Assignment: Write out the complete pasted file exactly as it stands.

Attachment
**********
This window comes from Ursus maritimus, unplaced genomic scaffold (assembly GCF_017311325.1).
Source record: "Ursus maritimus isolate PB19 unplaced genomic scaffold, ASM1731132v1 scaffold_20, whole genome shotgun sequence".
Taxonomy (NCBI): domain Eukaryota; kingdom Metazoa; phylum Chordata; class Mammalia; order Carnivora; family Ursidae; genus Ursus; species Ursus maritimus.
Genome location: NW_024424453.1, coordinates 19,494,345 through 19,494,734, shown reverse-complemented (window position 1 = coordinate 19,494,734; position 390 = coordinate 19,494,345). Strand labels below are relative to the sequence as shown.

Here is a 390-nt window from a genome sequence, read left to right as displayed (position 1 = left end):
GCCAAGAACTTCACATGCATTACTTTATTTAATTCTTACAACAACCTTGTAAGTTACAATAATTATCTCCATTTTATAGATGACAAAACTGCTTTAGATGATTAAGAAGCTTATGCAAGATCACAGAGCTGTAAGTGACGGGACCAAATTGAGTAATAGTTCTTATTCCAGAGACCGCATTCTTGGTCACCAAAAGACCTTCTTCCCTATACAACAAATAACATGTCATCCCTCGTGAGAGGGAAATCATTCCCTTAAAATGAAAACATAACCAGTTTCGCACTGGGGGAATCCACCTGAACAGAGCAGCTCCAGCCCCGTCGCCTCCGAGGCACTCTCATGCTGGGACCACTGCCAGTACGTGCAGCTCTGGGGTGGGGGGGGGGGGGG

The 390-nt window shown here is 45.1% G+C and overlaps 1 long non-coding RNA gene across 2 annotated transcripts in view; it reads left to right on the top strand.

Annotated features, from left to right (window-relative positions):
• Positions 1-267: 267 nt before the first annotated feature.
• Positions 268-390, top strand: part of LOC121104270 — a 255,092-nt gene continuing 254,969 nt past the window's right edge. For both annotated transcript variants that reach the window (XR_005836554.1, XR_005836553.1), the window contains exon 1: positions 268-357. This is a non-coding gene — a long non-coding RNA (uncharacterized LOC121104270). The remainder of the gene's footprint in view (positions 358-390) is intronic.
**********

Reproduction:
This window comes from Ursus maritimus, unplaced genomic scaffold (assembly GCF_017311325.1).
Source record: "Ursus maritimus isolate PB19 unplaced genomic scaffold, ASM1731132v1 scaffold_20, whole genome shotgun sequence".
Taxonomy (NCBI): domain Eukaryota; kingdom Metazoa; phylum Chordata; class Mammalia; order Carnivora; family Ursidae; genus Ursus; species Ursus maritimus.
Genome location: NW_024424453.1, coordinates 19,494,345 through 19,494,734, shown reverse-complemented (window position 1 = coordinate 19,494,734; position 390 = coordinate 19,494,345). Strand labels below are relative to the sequence as shown.

Here is a 390-nt window from a genome sequence, read left to right as displayed (position 1 = left end):
GCCAAGAACTTCACATGCATTACTTTATTTAATTCTTACAACAACCTTGTAAGTTACAATAATTATCTCCATTTTATAGATGACAAAACTGCTTTAGATGATTAAGAAGCTTATGCAAGATCACAGAGCTGTAAGTGACGGGACCAAATTGAGTAATAGTTCTTATTCCAGAGACCGCATTCTTGGTCACCAAAAGACCTTCTTCCCTATACAACAAATAACATGTCATCCCTCGTGAGAGGGAAATCATTCCCTTAAAATGAAAACATAACCAGTTTCGCACTGGGGGAATCCACCTGAACAGAGCAGCTCCAGCCCCGTCGCCTCCGAGGCACTCTCATGCTGGGACCACTGCCAGTACGTGCAGCTCTGGGGTGGGGGGGGGGGGGG

The 390-nt window shown here is 45.1% G+C and overlaps 1 long non-coding RNA gene across 2 annotated transcripts in view; it reads left to right on the top strand.

Annotated features, from left to right (window-relative positions):
• Positions 1-267: 267 nt before the first annotated feature.
• Positions 268-390, top strand: part of LOC121104270 — a 255,092-nt gene continuing 254,969 nt past the window's right edge. For both annotated transcript variants that reach the window (XR_005836554.1, XR_005836553.1), the window contains exon 1: positions 268-357. This is a non-coding gene — a long non-coding RNA (uncharacterized LOC121104270). The remainder of the gene's footprint in view (positions 358-390) is intronic.